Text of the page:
After completing his prison term, Sanjay Dutt walked free from Pune’s Yerwada Central Jail in February this year. Now, the actor is concentrating on his upcoming films. In a candid chat at his Juhu office, Sanjay talks about his career plans, why he still can’t believe that he is a free man, his contemporaries Sunny Deol, Anil Kapoor and Jackie Shroff, and more.
It’s been over five months since you got out. Has the feeling of being free sunk in?
Sometimes, I have to pinch myself. When I wake up in the middle of the night and find myself in my room, I have to tell myself, “Yes, I’m home.” It’s a great feeling to be home. Who would want to go back to jail?
You celebrated your birthday recently…
I requested everyone not to throw a big party. Those days are in the past. I can’t listen to loud music now. I used to in my earlier days, but things change with time and age. These days, I listen to classic rock, jazz and blues, not heavy metal.
You have teamed up with film-maker Mahesh Manjrekar after a gap of 11 years for a film that is being produced by Omung Kumar and Sandeep Singh. How does it feel?
I have done so much work with him that now what we share is beyond a director–actor relationship. We are friends. I am glad that we are getting together again to do some great work. It’s the remake of a Marathi movie. I have watched the film, and I’m happy about the movie.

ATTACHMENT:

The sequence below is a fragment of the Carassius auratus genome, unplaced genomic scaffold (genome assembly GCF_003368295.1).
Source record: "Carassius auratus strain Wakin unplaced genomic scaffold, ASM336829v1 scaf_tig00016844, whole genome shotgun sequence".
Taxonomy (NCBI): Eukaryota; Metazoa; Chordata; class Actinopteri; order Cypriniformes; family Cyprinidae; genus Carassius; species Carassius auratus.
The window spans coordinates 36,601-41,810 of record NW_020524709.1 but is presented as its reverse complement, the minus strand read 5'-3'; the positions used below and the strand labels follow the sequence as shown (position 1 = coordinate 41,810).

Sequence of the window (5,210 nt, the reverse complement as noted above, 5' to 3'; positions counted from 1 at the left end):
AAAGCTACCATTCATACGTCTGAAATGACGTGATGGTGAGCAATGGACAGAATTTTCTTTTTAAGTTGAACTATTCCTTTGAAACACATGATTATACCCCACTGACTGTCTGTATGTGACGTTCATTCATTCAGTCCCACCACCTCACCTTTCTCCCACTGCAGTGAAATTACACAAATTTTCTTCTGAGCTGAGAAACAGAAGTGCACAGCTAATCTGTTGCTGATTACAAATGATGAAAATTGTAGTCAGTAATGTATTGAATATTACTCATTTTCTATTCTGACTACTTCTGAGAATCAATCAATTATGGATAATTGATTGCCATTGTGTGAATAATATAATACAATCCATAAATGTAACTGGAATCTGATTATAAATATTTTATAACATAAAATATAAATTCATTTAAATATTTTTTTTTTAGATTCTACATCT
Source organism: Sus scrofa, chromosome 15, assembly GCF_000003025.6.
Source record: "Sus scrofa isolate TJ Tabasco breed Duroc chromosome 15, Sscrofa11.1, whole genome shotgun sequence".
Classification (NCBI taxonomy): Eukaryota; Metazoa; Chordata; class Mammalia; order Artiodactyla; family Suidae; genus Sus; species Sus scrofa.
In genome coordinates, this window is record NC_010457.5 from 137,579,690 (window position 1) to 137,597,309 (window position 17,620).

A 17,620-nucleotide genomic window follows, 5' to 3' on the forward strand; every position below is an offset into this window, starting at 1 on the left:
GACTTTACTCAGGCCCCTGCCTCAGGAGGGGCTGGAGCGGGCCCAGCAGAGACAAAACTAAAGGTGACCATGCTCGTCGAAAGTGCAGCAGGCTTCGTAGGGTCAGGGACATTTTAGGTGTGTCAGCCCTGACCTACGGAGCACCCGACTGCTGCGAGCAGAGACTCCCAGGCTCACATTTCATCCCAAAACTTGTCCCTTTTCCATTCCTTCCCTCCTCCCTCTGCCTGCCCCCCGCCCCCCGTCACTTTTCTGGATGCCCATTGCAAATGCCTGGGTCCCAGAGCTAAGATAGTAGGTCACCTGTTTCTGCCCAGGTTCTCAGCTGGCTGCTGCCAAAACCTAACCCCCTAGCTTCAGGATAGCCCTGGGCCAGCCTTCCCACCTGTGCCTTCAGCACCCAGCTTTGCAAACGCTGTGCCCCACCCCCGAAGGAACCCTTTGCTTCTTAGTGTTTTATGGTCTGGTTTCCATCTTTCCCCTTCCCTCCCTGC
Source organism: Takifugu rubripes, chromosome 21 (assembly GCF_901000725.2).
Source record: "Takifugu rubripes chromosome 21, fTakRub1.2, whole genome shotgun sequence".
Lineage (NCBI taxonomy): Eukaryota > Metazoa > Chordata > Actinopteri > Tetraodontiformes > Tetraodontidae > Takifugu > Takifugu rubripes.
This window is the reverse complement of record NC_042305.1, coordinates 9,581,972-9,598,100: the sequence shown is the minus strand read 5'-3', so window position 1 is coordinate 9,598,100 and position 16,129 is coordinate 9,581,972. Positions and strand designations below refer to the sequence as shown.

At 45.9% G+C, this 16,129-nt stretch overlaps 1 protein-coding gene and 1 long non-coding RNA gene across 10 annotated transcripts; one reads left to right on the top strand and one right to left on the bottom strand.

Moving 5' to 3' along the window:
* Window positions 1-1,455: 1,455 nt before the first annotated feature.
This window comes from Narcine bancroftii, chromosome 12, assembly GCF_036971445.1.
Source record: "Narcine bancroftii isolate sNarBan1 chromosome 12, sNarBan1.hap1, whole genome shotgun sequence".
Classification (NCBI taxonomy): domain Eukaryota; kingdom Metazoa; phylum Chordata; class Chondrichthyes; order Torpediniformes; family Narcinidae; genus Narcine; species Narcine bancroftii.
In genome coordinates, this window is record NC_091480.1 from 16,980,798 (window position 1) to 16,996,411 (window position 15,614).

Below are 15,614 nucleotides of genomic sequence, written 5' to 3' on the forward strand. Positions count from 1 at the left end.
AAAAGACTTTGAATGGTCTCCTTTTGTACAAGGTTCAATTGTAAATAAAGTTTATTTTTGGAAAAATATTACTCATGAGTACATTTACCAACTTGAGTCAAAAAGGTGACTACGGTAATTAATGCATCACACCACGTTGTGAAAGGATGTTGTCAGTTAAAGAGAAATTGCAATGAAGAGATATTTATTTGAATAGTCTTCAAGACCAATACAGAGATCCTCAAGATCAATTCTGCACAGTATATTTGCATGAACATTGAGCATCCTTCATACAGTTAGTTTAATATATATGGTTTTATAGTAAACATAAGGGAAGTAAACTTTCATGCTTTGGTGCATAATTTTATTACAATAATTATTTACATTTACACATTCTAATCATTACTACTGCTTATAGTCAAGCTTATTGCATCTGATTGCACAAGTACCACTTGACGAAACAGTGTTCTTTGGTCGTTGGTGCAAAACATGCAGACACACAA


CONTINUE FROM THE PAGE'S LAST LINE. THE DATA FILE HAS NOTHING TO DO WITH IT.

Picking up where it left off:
Do you ever compare yourself to your contemporaries Anil Kapoor, Sunny Deol or Jackie Shroff?
I don’t, and I think even they don’t do that. Everyone is doing well. Though I entered the industry a little earlier than them, we have always been like brothers. I would like to do a project like The Expendables (American film series) with them. I hope I can get the rights for that.
A lot has been written about your film with director Siddharth Anand. What’s the current status of the project?
Siddharth is a good director and a dear friend. We have just delayed the film as it needs more work. We didn’t want to rush into things. I will definitely do the movie.
You have done films such as Mission Kashmir (2000), Munna Bhai MBBS (2003) and Lage Raho Munna Bhai (2006) with film-maker Vidhu Vinod Chopra. Your first movie after your hiatus will also be produced by him. What is your relationship with him like?
Vinod sir is like family to me. I couldn’t perform the last rites of my father (late actor Sunil Dutt). He did. That shows how important he is to me. Before I went to jail, he told me, “Make sure that when you come out, you don’t have a paunch (laughs). I will announce my first film with you.” We kept our promise. He is someone who tells me, “Sanju, yeh karna hai (we need to do this),” and I do it.
What kinds of roles do you want to do now?
I’m not looking at doing anything in particular. I just want to do films that have good scripts. I can’t say that every movie should have a message, as at the end of the day, I’m an entertainer. I want to entertain the audience.